Australia’s security interests and policy capabilities need to continue to keep pace with the changing global environment. New issues such as cyber security, automated defence systems, nanotechnology, WMD proliferation, information war and hybrid war, and climate change all point to a blurring of the distinction between actors and non-actors, between public and private, and between security policy and domestic policy.
Unpacking how governments and other stakeholders might respond to these challenges will be crucial in the more fluid security environments of the future. The National Security College, at the crossroads of academia, public debate and policy, is well-placed to convene creative and inclusive conversations about emerging trends and Australia’s security future.
This stream builds on the other NSC research themes by offering insights into emerging ‘over the horizon’ challenges and opportunities. We draw on our in-house expertise, as well as our national and international networks across government, industry and academia, to conduct research, consultations and dialogues that address plausible futures scenarios and policy challenges.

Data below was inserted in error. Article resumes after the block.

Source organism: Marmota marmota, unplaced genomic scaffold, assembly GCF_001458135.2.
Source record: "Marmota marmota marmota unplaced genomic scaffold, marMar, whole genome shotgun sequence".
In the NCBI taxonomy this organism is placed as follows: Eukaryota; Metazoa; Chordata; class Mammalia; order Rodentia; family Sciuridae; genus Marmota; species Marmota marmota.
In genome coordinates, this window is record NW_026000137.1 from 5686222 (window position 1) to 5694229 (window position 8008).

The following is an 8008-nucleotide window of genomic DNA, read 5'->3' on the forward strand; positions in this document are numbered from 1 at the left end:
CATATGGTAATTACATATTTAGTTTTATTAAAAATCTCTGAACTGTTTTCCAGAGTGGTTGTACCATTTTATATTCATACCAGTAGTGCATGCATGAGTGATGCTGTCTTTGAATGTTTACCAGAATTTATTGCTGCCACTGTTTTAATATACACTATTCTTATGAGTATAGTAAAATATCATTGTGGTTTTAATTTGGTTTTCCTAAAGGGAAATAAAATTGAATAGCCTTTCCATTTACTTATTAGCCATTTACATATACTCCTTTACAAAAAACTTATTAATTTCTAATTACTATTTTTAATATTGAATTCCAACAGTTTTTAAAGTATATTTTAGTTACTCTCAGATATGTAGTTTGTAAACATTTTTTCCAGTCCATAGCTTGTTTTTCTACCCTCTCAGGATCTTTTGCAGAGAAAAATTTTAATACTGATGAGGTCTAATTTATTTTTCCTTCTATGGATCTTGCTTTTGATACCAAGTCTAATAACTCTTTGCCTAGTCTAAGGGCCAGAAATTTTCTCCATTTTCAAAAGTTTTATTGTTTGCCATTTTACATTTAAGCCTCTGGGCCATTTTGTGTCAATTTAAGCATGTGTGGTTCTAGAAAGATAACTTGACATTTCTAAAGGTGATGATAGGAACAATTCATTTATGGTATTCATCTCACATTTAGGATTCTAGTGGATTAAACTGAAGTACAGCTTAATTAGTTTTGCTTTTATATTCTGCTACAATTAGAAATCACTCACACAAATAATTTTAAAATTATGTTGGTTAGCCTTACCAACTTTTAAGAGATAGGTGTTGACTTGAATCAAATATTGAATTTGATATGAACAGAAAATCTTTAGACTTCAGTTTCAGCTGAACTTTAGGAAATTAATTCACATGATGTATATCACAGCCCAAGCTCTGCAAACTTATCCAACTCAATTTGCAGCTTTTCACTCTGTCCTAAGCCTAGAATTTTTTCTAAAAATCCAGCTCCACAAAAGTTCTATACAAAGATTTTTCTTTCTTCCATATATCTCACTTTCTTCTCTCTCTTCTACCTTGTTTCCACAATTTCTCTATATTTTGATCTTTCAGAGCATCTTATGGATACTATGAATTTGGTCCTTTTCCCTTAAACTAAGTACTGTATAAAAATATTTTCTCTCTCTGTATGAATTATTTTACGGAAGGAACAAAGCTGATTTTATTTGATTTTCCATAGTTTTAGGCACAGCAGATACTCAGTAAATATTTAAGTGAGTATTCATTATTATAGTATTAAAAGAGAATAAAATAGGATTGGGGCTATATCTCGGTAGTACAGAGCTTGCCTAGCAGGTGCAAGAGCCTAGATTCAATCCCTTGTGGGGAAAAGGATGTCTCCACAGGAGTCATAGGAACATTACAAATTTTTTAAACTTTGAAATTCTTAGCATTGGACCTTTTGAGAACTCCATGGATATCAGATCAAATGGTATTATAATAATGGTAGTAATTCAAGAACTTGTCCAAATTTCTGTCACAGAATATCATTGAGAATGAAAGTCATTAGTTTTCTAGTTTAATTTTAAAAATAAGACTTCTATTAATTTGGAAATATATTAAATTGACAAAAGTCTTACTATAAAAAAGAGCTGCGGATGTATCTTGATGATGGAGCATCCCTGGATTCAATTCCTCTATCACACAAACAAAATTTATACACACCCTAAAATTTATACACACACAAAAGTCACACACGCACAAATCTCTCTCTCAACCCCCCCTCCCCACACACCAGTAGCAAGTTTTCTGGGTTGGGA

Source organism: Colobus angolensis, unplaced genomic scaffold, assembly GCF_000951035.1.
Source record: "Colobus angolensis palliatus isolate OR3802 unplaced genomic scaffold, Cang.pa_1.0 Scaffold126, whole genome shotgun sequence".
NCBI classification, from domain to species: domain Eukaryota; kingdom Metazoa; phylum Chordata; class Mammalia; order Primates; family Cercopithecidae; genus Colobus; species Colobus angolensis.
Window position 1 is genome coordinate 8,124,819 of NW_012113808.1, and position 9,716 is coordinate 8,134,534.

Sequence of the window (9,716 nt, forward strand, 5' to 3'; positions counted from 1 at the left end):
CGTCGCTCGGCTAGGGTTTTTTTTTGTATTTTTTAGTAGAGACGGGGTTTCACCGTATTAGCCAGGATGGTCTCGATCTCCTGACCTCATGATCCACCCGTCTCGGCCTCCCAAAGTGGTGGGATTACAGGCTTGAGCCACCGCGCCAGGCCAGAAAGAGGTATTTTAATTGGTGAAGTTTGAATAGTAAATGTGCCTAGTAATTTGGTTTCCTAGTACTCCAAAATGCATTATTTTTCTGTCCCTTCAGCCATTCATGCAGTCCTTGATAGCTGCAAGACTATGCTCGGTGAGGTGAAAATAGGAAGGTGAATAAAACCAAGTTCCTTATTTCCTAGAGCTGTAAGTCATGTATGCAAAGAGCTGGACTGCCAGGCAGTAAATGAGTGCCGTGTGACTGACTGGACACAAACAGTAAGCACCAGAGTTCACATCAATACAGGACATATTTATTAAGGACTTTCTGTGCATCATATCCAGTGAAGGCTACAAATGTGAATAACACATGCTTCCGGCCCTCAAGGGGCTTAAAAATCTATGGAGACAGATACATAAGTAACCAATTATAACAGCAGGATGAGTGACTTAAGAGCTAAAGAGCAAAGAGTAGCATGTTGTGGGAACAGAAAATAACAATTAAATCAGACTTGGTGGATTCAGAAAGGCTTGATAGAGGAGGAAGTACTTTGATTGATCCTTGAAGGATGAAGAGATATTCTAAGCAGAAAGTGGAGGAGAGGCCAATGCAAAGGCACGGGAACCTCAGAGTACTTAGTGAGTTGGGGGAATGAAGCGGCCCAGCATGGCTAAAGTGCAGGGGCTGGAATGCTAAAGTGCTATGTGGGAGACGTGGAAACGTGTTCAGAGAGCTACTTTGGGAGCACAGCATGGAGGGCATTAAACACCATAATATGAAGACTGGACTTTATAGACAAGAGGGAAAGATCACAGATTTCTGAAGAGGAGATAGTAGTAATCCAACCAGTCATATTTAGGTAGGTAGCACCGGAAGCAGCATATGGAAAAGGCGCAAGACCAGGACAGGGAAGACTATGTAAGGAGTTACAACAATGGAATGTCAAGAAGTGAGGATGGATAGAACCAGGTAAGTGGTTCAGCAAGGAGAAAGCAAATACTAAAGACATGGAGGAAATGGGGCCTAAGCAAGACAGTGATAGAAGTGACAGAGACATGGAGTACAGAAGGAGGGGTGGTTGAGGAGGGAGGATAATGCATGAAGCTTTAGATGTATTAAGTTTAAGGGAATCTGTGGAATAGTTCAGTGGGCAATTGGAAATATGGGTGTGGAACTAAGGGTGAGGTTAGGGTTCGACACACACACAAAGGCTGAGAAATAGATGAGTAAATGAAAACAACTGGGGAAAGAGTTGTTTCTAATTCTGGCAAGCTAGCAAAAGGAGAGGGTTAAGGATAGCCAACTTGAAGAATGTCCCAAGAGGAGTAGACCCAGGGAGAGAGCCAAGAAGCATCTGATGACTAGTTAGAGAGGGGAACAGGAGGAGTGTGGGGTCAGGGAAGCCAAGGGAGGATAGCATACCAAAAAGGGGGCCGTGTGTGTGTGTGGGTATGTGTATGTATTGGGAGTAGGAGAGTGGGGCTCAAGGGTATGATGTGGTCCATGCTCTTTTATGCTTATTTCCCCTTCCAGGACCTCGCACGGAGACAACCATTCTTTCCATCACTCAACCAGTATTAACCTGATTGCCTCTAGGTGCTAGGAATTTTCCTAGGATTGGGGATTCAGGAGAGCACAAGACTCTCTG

Our futures analysis and products aim to provide strategic foresight and support the Australian national security community in identifying emerging risks and opportunities for policy development and cooperation. Here we seek to identify:
- how Australia and other states have adapted their national security policies and/or strategies to the new challenges
- the nature and scope of security resilience that will be necessary to meet future challenges
- opportunities for governments, business and public-private partnerships in the development of new systems to manage emergent security issues
- how emergent security issues might be prioritised in terms of risk, and
- what amendments to formal institutional responses – via crisis management – might improve responses to emergent security threats.